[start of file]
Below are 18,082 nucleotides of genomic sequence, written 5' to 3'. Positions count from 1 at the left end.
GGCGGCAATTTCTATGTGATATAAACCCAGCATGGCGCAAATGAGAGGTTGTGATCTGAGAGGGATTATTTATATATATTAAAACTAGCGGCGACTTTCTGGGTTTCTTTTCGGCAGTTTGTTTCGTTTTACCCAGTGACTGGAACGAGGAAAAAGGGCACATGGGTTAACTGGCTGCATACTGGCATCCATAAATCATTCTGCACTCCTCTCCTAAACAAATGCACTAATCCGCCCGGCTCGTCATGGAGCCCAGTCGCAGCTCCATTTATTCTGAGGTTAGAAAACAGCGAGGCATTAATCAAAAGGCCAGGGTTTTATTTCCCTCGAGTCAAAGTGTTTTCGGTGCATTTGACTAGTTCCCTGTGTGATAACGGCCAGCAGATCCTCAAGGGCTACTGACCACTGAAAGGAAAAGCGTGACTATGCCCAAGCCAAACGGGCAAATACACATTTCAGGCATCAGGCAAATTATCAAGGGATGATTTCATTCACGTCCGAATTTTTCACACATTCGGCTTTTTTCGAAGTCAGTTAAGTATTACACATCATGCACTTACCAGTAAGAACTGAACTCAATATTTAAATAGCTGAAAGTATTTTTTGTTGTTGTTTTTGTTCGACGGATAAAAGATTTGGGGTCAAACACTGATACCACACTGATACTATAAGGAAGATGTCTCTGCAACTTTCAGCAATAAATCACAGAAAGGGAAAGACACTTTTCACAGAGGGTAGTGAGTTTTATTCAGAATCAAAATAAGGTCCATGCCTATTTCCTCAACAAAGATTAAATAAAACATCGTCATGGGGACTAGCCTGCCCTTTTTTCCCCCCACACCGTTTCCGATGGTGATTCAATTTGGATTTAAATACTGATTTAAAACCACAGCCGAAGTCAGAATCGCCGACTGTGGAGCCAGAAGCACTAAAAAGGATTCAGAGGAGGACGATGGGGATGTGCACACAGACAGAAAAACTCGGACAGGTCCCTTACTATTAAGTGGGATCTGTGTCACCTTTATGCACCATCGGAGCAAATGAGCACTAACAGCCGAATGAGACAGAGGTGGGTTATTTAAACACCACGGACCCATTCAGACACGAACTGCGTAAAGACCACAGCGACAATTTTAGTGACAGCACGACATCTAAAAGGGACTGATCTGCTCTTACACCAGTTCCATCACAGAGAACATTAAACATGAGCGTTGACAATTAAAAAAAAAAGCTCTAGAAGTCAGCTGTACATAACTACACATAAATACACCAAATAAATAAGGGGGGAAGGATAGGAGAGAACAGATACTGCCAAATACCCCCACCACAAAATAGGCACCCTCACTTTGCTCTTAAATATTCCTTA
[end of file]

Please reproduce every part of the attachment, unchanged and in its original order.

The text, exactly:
Below are 18,082 nucleotides of genomic sequence, written 5' to 3'. Positions count from 1 at the left end.
GGCGGCAATTTCTATGTGATATAAACCCAGCATGGCGCAAATGAGAGGTTGTGATCTGAGAGGGATTATTTATATATATTAAAACTAGCGGCGACTTTCTGGGTTTCTTTTCGGCAGTTTGTTTCGTTTTACCCAGTGACTGGAACGAGGAAAAAGGGCACATGGGTTAACTGGCTGCATACTGGCATCCATAAATCATTCTGCACTCCTCTCCTAAACAAATGCACTAATCCGCCCGGCTCGTCATGGAGCCCAGTCGCAGCTCCATTTATTCTGAGGTTAGAAAACAGCGAGGCATTAATCAAAAGGCCAGGGTTTTATTTCCCTCGAGTCAAAGTGTTTTCGGTGCATTTGACTAGTTCCCTGTGTGATAACGGCCAGCAGATCCTCAAGGGCTACTGACCACTGAAAGGAAAAGCGTGACTATGCCCAAGCCAAACGGGCAAATACACATTTCAGGCATCAGGCAAATTATCAAGGGATGATTTCATTCACGTCCGAATTTTTCACACATTCGGCTTTTTTCGAAGTCAGTTAAGTATTACACATCATGCACTTACCAGTAAGAACTGAACTCAATATTTAAATAGCTGAAAGTATTTTTTGTTGTTGTTTTTGTTCGACGGATAAAAGATTTGGGGTCAAACACTGATACCACACTGATACTATAAGGAAGATGTCTCTGCAACTTTCAGCAATAAATCACAGAAAGGGAAAGACACTTTTCACAGAGGGTAGTGAGTTTTATTCAGAATCAAAATAAGGTCCATGCCTATTTCCTCAACAAAGATTAAATAAAACATCGTCATGGGGACTAGCCTGCCCTTTTTTCCCCCCACACCGTTTCCGATGGTGATTCAATTTGGATTTAAATACTGATTTAAAACCACAGCCGAAGTCAGAATCGCCGACTGTGGAGCCAGAAGCACTAAAAAGGATTCAGAGGAGGACGATGGGGATGTGCACACAGACAGAAAAACTCGGACAGGTCCCTTACTATTAAGTGGGATCTGTGTCACCTTTATGCACCATCGGAGCAAATGAGCACTAACAGCCGAATGAGACAGAGGTGGGTTATTTAAACACCACGGACCCATTCAGACACGAACTGCGTAAAGACCACAGCGACAATTTTAGTGACAGCACGACATCTAAAAGGGACTGATCTGCTCTTACACCAGTTCCATCACAGAGAACATTAAACATGAGCGTTGACAATTAAAAAAAAAAGCTCTAGAAGTCAGCTGTACATAACTACACATAAATACACCAAATAAATAAGGGGGGAAGGATAGGAGAGAACAGATACTGCCAAATACCCCCACCACAAAATAGGCACCCTCACTTTGCTCTTAAATATTCCTTA